Monday, September 04, 2006


The street in front of the studio building is a wide market street allowing end in parking on the opposite side. The surrounding blocks are largely empty of residents or businesses, as they have been for decades. Right across Spring Garden is a giant Mayan inspired brick pile: a printing plant abandoned for many years. There was a windowless '59 El Dorado hard top smashed in it's loading dock, with printer frames scattered around and chunks of spalled concrete like a set from the Planet of The Apes T.V. show. But we had PARKING, then. Everywhere. At any hour one could drive up to our building and park right in front, or at least in sight of, the door - Rock Star Parking; just like on Starsky and Hutch. You'd empty your car of change, CDs, gloves, jackets, umbrellas, and visible packs of chewing gum, then race across the crack vial littered asphalt moonscape to the spider webb shattered laminated glass lobby doors, and safety. Days were planned to ensure departure before darkness or with another inmate standing sentry between the proud limestone columns of the porticoed entrance. Recently, the printer's has been repurposed as city offices and some sort of tax payer subsidized job training center for folks supposedly poor and disenfranchised enough to need a boost, but who somehow manage to drive cars nicer than any I've ever owned. They've taken all the parking spaces.

Additionally, the surrounding fields, once closely covered with three story brick row houses but for over twenty years luxuriously vacant and overgrown, are being redeveloped as luxury condominiums. The floor plans verge on disfunctional,
the elevations flat and cheaply detailed, yet they will sell. The project is dubbed "Spring Arts Place" in honor of the painters, sculptors and wood workers it is driving away. Ground will be broken in October. Typically in such cases, a chain link stockade is raised around the site, enclosing sidewalks and the parking lane for the construction's duration. The exclusion zones do not seem to facilitate construction, but rather provide spots for the construction workers' New Jersey tagged F150's, Durangos and Escalades. No provisions are made for displaced pedestrians, let alone the battered Honda Civics, Toyota pickups and ancient primer gray painted Volvo station wagons of grievously inconvenienced art industry laborers.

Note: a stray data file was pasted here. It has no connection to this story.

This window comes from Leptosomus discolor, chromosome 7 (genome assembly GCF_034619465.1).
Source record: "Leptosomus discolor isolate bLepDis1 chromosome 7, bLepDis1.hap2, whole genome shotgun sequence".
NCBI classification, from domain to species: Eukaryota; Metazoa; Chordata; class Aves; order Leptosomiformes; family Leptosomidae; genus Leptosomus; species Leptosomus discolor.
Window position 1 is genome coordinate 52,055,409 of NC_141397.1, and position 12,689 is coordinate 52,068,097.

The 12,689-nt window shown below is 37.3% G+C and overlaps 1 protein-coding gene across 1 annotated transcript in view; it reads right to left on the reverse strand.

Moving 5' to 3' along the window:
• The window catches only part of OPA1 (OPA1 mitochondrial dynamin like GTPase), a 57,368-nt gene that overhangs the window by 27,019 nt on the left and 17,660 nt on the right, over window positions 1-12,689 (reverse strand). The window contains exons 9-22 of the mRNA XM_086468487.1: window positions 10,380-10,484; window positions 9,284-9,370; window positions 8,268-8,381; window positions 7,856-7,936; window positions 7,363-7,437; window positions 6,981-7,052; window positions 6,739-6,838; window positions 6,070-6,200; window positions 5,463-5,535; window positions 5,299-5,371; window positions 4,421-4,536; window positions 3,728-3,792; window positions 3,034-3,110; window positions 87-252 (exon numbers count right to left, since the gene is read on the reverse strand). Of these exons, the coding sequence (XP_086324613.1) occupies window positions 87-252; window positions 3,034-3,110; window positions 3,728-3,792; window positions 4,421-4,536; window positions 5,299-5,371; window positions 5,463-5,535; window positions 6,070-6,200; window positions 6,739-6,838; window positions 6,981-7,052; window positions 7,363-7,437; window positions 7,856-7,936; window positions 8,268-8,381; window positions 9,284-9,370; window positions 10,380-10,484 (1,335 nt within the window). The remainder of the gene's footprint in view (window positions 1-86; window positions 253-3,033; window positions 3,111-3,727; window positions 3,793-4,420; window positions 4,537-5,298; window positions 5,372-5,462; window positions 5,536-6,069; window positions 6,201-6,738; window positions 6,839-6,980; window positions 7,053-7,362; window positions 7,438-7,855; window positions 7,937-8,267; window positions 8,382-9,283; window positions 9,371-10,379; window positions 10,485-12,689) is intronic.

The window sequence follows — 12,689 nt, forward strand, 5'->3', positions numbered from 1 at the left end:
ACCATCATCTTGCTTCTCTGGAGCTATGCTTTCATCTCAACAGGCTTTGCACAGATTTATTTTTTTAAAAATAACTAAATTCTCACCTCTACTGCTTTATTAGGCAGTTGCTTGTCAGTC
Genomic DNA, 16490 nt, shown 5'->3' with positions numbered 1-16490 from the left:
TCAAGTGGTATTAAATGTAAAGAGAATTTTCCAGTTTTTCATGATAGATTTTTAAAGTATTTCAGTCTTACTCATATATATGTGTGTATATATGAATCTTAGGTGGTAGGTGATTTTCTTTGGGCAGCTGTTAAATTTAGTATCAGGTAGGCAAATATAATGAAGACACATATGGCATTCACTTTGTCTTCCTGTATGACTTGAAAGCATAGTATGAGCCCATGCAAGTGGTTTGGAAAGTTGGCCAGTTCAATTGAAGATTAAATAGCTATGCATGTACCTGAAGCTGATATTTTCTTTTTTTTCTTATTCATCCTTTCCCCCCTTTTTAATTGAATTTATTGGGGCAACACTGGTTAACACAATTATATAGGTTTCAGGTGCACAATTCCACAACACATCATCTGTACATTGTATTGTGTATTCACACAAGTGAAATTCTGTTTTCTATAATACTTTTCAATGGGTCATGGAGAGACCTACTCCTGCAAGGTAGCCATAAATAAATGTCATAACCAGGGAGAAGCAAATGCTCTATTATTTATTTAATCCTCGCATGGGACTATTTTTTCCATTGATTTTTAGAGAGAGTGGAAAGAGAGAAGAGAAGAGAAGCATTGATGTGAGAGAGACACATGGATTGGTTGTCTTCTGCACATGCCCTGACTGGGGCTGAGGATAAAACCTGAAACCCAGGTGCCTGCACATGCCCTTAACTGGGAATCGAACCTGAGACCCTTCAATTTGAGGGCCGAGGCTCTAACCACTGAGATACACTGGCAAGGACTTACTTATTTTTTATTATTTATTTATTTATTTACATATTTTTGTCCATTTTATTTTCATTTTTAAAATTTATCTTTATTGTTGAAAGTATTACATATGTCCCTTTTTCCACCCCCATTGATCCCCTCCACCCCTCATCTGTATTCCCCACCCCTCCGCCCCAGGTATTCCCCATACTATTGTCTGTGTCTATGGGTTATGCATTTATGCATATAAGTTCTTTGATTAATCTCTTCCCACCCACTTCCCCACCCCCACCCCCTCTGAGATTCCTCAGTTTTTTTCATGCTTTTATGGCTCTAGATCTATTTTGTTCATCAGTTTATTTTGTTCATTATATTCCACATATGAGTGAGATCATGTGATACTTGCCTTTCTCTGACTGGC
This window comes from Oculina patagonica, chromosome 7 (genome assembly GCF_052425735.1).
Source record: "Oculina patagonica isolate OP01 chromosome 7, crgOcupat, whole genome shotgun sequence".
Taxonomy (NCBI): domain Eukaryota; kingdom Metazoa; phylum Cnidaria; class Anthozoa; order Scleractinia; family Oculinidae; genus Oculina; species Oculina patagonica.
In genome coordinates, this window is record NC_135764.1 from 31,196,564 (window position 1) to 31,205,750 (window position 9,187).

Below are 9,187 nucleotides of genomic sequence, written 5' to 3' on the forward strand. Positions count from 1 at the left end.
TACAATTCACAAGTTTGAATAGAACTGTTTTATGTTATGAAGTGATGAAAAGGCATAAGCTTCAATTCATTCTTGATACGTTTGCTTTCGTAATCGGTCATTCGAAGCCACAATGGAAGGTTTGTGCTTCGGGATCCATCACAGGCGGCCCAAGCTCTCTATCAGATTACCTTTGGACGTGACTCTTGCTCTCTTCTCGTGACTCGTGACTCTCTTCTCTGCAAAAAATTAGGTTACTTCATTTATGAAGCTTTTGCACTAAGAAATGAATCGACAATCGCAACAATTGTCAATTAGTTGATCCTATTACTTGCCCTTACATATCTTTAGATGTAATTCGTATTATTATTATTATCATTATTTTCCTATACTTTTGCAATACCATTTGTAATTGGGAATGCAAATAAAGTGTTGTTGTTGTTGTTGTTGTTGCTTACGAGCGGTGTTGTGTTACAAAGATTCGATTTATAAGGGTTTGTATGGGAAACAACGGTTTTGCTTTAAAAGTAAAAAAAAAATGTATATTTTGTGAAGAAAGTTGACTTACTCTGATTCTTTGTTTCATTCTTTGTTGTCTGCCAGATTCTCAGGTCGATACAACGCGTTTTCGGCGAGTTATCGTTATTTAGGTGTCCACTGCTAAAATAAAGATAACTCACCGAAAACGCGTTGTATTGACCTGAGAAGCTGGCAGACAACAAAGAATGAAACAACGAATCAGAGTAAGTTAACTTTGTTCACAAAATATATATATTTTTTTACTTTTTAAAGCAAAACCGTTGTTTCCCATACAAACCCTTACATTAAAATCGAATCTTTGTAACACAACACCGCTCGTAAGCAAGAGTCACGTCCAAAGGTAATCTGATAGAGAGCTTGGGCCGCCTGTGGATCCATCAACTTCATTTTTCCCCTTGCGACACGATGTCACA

We are well skilled at squeezing cars in to spots scarcely larger than the hoopties we drive, but must now further hone our parallel parking chops to meet the pressures of increasingly diminishing supply. As good at it as I am (and I'm awfully good) I don't think I'll be in the parking scrum as before. The eight turns of the wheel bumper kissing maneuvers executed with the former car just won't do with the new (to me) near-luxury-segment-kinda-nice-and-not-all-fucked-up-yet albino leopard. I'll need to exercise considerable restraint.
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